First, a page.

An individual has become the second entity to be fined over the deaths of two workers in a smoko area, while a safety commission has identified six potentially common contraventions relating to the development and use of safe work method statements.
An employer charged over the death of a non-employee has been granted permission to argue, before a jury, that it had been entitled to rely on an experienced worker to apply its established safety systems, with an appeals court stressing that safety offences are "risk-based, not outcome-based".
Employers providing workers with mindfulness training to combat stress need to ensure leaders are also accessing the program, to get the most out of their investment, icare says. The insurer has also identified a number of steps employers can take to reduce the impact of customer abuse.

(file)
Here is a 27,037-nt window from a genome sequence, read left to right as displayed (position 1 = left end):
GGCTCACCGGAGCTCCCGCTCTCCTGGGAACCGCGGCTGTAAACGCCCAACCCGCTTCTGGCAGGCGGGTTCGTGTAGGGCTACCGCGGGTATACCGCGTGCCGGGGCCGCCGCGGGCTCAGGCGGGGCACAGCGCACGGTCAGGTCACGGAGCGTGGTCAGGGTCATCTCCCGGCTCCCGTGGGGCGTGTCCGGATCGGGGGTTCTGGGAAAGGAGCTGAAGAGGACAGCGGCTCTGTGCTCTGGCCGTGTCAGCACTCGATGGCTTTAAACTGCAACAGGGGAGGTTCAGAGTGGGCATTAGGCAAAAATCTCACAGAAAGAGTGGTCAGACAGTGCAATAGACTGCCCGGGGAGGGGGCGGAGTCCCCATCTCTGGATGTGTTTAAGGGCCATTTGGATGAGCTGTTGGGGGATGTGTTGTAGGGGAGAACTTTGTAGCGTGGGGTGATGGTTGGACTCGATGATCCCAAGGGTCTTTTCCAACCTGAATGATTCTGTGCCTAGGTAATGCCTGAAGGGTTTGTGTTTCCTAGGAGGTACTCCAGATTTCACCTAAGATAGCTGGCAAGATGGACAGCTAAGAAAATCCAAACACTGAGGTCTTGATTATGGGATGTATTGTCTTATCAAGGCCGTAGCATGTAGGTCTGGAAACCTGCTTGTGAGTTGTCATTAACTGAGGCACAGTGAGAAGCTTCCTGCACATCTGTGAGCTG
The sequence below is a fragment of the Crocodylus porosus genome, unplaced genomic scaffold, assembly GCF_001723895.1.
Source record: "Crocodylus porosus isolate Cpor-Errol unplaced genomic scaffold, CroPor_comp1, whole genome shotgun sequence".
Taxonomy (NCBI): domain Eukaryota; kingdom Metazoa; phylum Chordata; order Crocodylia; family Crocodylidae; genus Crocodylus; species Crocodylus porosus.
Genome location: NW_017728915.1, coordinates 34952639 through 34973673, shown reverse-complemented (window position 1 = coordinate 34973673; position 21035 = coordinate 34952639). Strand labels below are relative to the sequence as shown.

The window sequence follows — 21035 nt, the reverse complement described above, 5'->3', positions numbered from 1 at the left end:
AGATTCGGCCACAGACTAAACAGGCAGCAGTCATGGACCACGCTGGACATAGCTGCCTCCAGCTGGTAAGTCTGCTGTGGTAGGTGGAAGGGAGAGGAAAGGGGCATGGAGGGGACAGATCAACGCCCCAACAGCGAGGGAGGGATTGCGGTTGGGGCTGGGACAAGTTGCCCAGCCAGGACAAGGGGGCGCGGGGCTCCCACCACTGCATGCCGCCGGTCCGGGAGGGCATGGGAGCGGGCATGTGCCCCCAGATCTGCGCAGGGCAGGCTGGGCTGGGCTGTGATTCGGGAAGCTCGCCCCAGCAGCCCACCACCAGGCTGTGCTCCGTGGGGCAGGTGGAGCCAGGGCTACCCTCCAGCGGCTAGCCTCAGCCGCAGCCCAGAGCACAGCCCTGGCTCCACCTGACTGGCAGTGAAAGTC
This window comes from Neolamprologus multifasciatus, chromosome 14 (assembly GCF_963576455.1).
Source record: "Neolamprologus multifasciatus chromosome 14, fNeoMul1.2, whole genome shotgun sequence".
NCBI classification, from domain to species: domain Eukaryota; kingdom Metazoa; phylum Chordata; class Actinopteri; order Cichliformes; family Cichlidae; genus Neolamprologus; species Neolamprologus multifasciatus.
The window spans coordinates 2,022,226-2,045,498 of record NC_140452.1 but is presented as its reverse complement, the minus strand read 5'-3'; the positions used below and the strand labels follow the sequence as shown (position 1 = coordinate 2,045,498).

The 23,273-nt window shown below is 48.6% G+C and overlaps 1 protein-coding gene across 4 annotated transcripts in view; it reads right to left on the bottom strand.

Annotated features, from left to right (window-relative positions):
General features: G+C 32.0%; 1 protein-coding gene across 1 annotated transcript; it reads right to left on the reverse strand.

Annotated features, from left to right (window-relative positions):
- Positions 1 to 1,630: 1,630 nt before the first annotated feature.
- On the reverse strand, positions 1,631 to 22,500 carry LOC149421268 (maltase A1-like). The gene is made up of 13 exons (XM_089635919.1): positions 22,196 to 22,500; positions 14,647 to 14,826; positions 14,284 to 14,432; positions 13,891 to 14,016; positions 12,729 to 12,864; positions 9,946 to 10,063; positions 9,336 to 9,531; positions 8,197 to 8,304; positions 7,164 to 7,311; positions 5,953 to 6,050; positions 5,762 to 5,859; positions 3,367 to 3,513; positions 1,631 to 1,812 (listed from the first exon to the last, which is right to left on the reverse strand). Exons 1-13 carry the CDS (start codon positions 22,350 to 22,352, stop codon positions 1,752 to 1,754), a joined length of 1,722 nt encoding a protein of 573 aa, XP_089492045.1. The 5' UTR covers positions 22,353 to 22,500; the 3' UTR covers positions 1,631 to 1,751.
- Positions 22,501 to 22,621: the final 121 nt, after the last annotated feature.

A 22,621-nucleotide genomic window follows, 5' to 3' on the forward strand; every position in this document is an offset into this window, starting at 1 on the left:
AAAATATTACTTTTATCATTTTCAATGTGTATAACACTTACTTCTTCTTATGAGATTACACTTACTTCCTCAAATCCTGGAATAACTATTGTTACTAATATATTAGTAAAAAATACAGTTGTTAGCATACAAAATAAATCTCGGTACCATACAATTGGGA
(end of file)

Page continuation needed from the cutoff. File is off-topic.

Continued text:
The author of the review that led to the introduction of industrial manslaughter laws in Queensland has recommended that senior officers face up to "life" in prison for negligently causing the death of a worker in the Northern Territory. Meanwhile, the Territory has passed laws to protect emergency workers from violence.
A journalist's $180,000 post-traumatic stress disorder case, which is likely to transform newsrooms across the country, has detailed steps employers should take to prevent such injuries, including ensuring workers have "immediate" access to employee assistance programs.
A major European study has found employers are failing to include workplace psychosocial factors in risk assessments despite their legislated obligation to do so. The findings are timely for Australia, given the focus on this issue in the recent review of the model WHS laws.
Two PCBUs' category 2 WHS fines have been increased to a total of nearly $1 million, in the latest of a series of appeals by the NSW Attorney-General that reflect the community's growing intolerance of serious work safety incidents.
In this follow-up story on the major review of the model WHS laws, OHS Alert examines more recommendations and two areas that will, according to leading health and safety lawyer Michael Tooma, have a significant impact on the regime and duty holders.